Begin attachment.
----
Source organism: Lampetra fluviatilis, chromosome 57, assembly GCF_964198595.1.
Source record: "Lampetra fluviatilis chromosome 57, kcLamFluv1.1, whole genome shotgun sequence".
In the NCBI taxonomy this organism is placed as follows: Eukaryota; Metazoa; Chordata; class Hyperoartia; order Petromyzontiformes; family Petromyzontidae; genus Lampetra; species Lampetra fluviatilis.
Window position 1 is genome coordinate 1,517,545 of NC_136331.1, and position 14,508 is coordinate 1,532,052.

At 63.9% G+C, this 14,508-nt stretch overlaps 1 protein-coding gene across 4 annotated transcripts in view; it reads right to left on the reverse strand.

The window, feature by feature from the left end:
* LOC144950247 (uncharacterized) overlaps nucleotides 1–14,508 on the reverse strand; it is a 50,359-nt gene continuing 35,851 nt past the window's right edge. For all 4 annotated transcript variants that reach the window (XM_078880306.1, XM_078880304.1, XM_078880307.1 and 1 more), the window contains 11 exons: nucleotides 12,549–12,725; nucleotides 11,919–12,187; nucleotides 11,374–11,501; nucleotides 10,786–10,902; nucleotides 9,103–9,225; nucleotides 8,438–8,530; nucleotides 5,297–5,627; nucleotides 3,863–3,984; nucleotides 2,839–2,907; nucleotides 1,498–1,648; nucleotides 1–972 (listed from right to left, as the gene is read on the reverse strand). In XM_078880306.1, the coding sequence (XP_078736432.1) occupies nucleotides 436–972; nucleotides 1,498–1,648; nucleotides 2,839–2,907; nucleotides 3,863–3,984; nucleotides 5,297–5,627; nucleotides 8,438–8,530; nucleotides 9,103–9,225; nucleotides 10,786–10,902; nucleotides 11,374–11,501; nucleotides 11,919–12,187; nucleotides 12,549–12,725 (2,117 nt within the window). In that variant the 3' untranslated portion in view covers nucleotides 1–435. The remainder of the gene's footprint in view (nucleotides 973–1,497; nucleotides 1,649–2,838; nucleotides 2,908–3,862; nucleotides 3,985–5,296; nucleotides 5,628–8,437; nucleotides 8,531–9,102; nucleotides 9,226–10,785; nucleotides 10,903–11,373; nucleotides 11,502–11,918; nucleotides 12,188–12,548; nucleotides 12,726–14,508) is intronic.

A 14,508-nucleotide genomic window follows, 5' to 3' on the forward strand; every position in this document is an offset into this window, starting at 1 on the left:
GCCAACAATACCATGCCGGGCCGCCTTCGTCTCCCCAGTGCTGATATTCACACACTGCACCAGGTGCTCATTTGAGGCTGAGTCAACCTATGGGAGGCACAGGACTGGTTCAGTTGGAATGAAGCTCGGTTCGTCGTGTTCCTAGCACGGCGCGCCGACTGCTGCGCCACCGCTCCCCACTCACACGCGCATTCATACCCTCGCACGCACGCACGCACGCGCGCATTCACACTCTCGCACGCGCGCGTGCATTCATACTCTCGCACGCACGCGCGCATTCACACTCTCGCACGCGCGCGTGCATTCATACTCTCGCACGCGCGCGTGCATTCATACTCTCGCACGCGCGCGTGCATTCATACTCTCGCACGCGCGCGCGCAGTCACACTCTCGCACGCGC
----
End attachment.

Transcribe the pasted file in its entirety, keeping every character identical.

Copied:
Source organism: Lampetra fluviatilis, chromosome 57, assembly GCF_964198595.1.
Source record: "Lampetra fluviatilis chromosome 57, kcLamFluv1.1, whole genome shotgun sequence".
In the NCBI taxonomy this organism is placed as follows: Eukaryota; Metazoa; Chordata; class Hyperoartia; order Petromyzontiformes; family Petromyzontidae; genus Lampetra; species Lampetra fluviatilis.
Window position 1 is genome coordinate 1,517,545 of NC_136331.1, and position 14,508 is coordinate 1,532,052.

At 63.9% G+C, this 14,508-nt stretch overlaps 1 protein-coding gene across 4 annotated transcripts in view; it reads right to left on the reverse strand.

The window, feature by feature from the left end:
* LOC144950247 (uncharacterized) overlaps nucleotides 1–14,508 on the reverse strand; it is a 50,359-nt gene continuing 35,851 nt past the window's right edge. For all 4 annotated transcript variants that reach the window (XM_078880306.1, XM_078880304.1, XM_078880307.1 and 1 more), the window contains 11 exons: nucleotides 12,549–12,725; nucleotides 11,919–12,187; nucleotides 11,374–11,501; nucleotides 10,786–10,902; nucleotides 9,103–9,225; nucleotides 8,438–8,530; nucleotides 5,297–5,627; nucleotides 3,863–3,984; nucleotides 2,839–2,907; nucleotides 1,498–1,648; nucleotides 1–972 (listed from right to left, as the gene is read on the reverse strand). In XM_078880306.1, the coding sequence (XP_078736432.1) occupies nucleotides 436–972; nucleotides 1,498–1,648; nucleotides 2,839–2,907; nucleotides 3,863–3,984; nucleotides 5,297–5,627; nucleotides 8,438–8,530; nucleotides 9,103–9,225; nucleotides 10,786–10,902; nucleotides 11,374–11,501; nucleotides 11,919–12,187; nucleotides 12,549–12,725 (2,117 nt within the window). In that variant the 3' untranslated portion in view covers nucleotides 1–435. The remainder of the gene's footprint in view (nucleotides 973–1,497; nucleotides 1,649–2,838; nucleotides 2,908–3,862; nucleotides 3,985–5,296; nucleotides 5,628–8,437; nucleotides 8,531–9,102; nucleotides 9,226–10,785; nucleotides 10,903–11,373; nucleotides 11,502–11,918; nucleotides 12,188–12,548; nucleotides 12,726–14,508) is intronic.

A 14,508-nucleotide genomic window follows, 5' to 3' on the forward strand; every position in this document is an offset into this window, starting at 1 on the left:
GCCAACAATACCATGCCGGGCCGCCTTCGTCTCCCCAGTGCTGATATTCACACACTGCACCAGGTGCTCATTTGAGGCTGAGTCAACCTATGGGAGGCACAGGACTGGTTCAGTTGGAATGAAGCTCGGTTCGTCGTGTTCCTAGCACGGCGCGCCGACTGCTGCGCCACCGCTCCCCACTCACACGCGCATTCATACCCTCGCACGCACGCACGCACGCGCGCATTCACACTCTCGCACGCGCGCGTGCATTCATACTCTCGCACGCACGCGCGCATTCACACTCTCGCACGCGCGCGTGCATTCATACTCTCGCACGCGCGCGTGCATTCATACTCTCGCACGCGCGCGTGCATTCATACTCTCGCACGCGCGCGCGCAGTCACACTCTCGCACGCGC